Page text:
School’s focus on student fitness contributes to academic successes
Data from student-worn heart rate monitors and research about the positive impact physical education has on academic success convinced an IDEA Public Schools principal to make sure students who need academic support don’t get it at the expense of exercise and fitness.
“‘You will no longer take kids out of PE for academic intervention until they have had at least 30 minutes in P.E. utilizing the monitors,’” mandated IDEA Monterrey Park principal Curtis Lawrence.
IDEA students wear the adidas Zone for IHT Spirit wrist heart rate monitors during physical education and strive to exercise at an elevated heart rate for as long as they can during class or activity breaks. Students can see in real time if they are improving their fitness by exercising in the target heart rate zone (yellow for moderate to vigorous activity; red for vigorous activity) by the color displayed on the heart rate monitor.
The school network places a premium on academic development throughout its primary and prep campuses: five of its high schools earned top 10 recognition in the 2017 Washington Post rankings of America’s most challenging high schools. As a school district, IDEA strives to see its students:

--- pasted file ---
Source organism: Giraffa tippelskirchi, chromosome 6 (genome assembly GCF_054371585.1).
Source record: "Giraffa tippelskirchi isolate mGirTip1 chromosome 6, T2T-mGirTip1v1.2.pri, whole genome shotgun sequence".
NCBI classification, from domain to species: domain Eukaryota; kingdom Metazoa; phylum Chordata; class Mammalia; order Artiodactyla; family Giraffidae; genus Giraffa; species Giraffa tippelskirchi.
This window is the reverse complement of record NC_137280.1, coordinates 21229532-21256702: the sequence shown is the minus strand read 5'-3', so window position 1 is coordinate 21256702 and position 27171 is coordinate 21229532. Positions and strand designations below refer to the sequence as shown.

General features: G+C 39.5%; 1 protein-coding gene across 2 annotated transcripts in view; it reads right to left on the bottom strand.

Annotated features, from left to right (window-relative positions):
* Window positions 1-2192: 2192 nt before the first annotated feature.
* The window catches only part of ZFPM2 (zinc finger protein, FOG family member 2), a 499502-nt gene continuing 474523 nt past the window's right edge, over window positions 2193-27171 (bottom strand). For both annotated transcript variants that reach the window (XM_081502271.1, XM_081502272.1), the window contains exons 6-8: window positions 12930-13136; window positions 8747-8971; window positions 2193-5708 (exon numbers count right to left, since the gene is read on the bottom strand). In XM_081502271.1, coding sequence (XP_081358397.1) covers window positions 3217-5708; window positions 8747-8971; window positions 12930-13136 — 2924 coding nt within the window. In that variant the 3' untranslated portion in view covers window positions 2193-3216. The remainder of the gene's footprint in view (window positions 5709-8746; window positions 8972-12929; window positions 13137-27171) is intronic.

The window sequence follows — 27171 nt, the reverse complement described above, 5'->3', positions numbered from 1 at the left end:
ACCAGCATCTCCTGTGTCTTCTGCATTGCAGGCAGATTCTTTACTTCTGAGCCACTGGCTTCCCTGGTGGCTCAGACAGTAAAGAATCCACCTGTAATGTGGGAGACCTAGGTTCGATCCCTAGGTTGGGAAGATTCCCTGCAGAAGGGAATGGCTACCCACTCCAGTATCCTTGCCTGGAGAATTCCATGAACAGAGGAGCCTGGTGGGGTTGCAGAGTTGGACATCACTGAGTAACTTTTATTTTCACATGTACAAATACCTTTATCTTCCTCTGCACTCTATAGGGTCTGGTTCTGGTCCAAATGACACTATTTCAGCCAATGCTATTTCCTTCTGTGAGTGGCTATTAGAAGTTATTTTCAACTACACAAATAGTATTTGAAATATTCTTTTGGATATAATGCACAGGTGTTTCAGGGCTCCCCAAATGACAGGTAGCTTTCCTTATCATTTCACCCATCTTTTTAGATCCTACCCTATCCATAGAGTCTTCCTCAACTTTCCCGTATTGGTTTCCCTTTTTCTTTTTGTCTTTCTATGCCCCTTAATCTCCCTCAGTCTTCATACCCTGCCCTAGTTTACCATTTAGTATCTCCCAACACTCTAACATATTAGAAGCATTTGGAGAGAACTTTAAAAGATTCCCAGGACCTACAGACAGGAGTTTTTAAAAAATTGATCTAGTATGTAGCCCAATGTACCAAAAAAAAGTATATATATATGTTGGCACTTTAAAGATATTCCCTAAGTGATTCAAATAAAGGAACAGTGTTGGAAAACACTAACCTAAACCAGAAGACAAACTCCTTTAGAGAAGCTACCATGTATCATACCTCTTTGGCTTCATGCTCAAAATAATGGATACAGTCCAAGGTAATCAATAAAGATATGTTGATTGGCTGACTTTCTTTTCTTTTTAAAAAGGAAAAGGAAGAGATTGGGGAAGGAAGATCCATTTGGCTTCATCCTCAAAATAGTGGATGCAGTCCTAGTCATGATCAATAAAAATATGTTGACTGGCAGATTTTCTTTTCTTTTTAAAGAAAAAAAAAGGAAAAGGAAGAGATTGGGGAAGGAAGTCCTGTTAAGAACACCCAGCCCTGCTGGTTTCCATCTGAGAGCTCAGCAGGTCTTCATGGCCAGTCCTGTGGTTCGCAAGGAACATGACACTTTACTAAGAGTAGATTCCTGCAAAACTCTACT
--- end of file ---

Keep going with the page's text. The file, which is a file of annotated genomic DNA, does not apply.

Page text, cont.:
- Take multiple Advanced Placement Exams;
- Send 100 percent of all high school graduates to college
Coupled with research proving the relationship between physical fitness and academic success, Kirksey uses the heart rate data he collects through the IHT Spirit System software on IDEA’s students to correlate time spent exercising with improved behavior as well as academic success. The data has been so compelling, he said, that principals, academic teachers and other administrators are making sure students don’t miss exercise time.
“We have students who are going through three-hour academic interventions,” Kirksey explained. “We went to the [principals] and asked [that the P.E. teacher get] to work with the kids who are in academic intervention. Let us be the 15-20 minute break when those kids come outside.”
Recess during the intervention is structured, Kirksey said, and students have to meet activity goals. The goals not only help students improve their fitness (they check their heart rate every three minutes to make sure it’s elevated), the students return to the classroom energized and ready to learn.
“We can see that the kids are focusing better when they come back into the classroom,” he said. “It is amazing how this simple tool has bridged an entire district.”